In Canada, copyright is governed by the Copyright Act, as well as by international conventions to which Canada is a party.
REGULATORY AGENCY IN CANADA
The Canadian Intellectual Property Office (CIPO) is the organization that deals with various forms of intellectual property, including copyright, patents, trademarks, and industrial designs.
Canada is a signatory to various international conventions, which ensures that "the works of Canadians are protected in most countries of the world since most of them are signatories to one or another of the international conventions" (RUTTEQ et ValoRIST, 2010). This also ensures that Canada protects works created by residents of foreign countries that are signatories to these international conventions.
The Universal Copyright Convention (1971): governed by the World Intellectual Property Organization (WIPO), is the only major convention signed by the United States. It guarantees copyright protection in the signatory countries subject to certain formalities (Source: The Canadian Encyclopedia).
The Rome Convention (1961): governed by WIPO, the International Labour Organization (ILO) and the United Nations Educational, Scientific and Cultural Organization (UNESCO) protects performers, producers of phonograms and broadcasting organizations.
POLICIES OF EDUCATIONAL INSTITUTIONS
"The policies of educational institutions may alter the application of the general principles established in the Canadian legal framework." (RUTTEQ et ValoRIST, 2010).
Polytechnique Montréal has published certain policies related to copyright:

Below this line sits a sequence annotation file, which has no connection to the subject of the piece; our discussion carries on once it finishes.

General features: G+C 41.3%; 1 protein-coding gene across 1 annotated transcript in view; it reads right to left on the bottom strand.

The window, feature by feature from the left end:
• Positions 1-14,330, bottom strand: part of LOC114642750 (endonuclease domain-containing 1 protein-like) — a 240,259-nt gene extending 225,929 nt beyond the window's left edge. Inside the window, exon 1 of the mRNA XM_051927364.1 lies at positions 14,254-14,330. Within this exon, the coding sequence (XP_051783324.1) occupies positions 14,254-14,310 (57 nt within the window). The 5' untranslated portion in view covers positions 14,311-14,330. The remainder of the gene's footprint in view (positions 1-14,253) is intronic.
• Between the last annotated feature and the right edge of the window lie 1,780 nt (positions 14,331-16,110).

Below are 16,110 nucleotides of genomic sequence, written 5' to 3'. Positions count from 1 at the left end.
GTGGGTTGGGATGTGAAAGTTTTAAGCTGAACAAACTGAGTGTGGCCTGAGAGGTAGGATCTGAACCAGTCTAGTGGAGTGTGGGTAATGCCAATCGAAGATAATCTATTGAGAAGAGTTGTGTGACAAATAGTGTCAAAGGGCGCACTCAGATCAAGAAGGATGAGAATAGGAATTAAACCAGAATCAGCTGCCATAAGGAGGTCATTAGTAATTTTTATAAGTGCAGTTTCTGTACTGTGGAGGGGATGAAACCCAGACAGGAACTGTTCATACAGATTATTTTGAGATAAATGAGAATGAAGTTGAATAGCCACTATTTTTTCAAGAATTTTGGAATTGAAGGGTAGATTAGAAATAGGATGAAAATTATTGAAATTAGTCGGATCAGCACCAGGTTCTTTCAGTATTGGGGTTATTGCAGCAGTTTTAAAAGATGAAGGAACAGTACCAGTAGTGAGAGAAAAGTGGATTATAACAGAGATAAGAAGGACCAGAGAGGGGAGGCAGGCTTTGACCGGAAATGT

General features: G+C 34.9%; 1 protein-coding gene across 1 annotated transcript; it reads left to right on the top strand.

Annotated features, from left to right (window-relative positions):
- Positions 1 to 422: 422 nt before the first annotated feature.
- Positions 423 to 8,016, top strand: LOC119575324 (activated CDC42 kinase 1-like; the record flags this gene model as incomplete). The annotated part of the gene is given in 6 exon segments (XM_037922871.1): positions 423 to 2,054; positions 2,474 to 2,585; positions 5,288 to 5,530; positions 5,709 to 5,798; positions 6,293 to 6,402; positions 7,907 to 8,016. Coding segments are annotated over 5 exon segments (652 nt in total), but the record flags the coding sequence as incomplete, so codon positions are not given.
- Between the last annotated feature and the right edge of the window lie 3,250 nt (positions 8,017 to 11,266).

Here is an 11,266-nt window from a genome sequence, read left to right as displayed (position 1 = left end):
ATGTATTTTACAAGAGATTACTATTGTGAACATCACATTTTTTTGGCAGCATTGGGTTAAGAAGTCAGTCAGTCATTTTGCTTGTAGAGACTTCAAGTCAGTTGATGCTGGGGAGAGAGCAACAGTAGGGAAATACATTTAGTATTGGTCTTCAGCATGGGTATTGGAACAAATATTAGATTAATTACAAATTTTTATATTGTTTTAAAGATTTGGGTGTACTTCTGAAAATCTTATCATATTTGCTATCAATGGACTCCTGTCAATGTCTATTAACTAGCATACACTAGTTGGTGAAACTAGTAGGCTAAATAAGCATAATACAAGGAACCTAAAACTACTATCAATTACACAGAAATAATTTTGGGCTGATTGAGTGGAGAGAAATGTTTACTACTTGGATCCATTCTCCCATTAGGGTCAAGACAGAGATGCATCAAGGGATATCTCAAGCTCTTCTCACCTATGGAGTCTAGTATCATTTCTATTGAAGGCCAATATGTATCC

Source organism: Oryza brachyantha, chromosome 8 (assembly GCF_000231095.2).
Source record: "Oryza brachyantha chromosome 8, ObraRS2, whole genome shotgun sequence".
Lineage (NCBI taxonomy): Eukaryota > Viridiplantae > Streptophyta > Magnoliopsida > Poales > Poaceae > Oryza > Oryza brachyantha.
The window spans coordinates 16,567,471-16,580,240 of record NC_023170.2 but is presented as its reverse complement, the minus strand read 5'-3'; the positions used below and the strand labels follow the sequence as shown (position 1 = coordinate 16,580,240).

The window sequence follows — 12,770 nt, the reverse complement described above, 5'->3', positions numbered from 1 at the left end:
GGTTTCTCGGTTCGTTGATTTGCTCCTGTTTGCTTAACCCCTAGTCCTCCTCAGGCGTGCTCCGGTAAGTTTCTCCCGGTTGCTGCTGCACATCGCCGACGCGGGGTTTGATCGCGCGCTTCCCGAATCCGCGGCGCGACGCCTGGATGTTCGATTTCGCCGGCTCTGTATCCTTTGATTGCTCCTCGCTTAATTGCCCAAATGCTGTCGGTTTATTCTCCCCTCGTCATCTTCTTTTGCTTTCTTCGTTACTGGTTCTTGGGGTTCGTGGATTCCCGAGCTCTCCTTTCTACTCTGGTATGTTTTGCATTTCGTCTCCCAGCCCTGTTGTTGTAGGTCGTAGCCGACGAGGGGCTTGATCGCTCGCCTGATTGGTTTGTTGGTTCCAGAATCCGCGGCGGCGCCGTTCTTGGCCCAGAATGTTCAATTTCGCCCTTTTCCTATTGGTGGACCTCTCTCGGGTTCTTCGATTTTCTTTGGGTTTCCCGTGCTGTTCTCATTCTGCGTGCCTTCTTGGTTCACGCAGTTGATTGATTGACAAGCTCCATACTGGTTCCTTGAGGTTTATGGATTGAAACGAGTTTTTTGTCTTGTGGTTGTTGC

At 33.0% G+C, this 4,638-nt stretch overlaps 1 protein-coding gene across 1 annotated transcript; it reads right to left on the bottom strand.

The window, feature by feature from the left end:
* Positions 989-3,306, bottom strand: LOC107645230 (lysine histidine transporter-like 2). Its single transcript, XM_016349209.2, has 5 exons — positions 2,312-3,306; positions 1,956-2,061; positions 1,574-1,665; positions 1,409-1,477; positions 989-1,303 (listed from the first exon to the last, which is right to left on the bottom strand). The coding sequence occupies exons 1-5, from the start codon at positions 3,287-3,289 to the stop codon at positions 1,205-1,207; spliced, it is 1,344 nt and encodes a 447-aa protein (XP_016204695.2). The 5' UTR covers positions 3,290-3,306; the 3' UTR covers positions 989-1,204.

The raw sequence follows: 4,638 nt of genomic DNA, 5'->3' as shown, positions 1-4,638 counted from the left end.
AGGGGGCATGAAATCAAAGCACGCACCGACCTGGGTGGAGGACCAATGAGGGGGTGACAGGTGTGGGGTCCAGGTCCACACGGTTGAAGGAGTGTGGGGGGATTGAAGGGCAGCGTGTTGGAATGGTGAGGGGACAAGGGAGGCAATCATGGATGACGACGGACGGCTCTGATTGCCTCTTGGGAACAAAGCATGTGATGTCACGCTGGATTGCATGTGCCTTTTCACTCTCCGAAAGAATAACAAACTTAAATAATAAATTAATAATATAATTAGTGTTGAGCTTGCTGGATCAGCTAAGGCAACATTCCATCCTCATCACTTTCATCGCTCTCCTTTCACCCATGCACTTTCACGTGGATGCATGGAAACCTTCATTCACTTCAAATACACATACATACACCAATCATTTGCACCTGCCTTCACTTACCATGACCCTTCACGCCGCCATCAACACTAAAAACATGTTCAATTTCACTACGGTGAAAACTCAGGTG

"Unless any agreement to the contrary, Polytechnique cedes the first copyright it owns on academic works created by its teaching staff in the course of their employment to the authors of those works." (Copyright Policy, II-8)
In case of an agreement between a university and a company,
the contract must stipulate who owns the copyright for the works created.
The Copyright Act provides for certain exceptions that allow the use of a copyrighted work without the prior permission of the copyright owner. One of the exceptions is the fair dealing. According to the Copyright Act (29 - 29.2):
"Fair dealing for the purpose of research, private study, education, parody or satire does not infringe copyright."
Fair dealing for the purpose of criticism, review or news reporting does not infringe copyright if the source, the author, the performer, the maker or the broadcaster are mentioned.
The Copyright Act does not specify what is "fair", therefore the courts have developed criteria for assessing whether a usage is fair (see Law Society of Upper Canada).
Assess whether your intended use of a work is fair:
"An educational institution, library, archive or museum, or person acting under its authority does not have a motive of gain [...] and recovers no more than the costs, including overhead costs, associated with doing that act."
Objectives of Copyright
Encourage creators to create new works
Ensure that creators' rights are respected
Copyright in Academia
Here are four videos licensed under CC BY-NC 4.0 from a series on copyright created by CARL.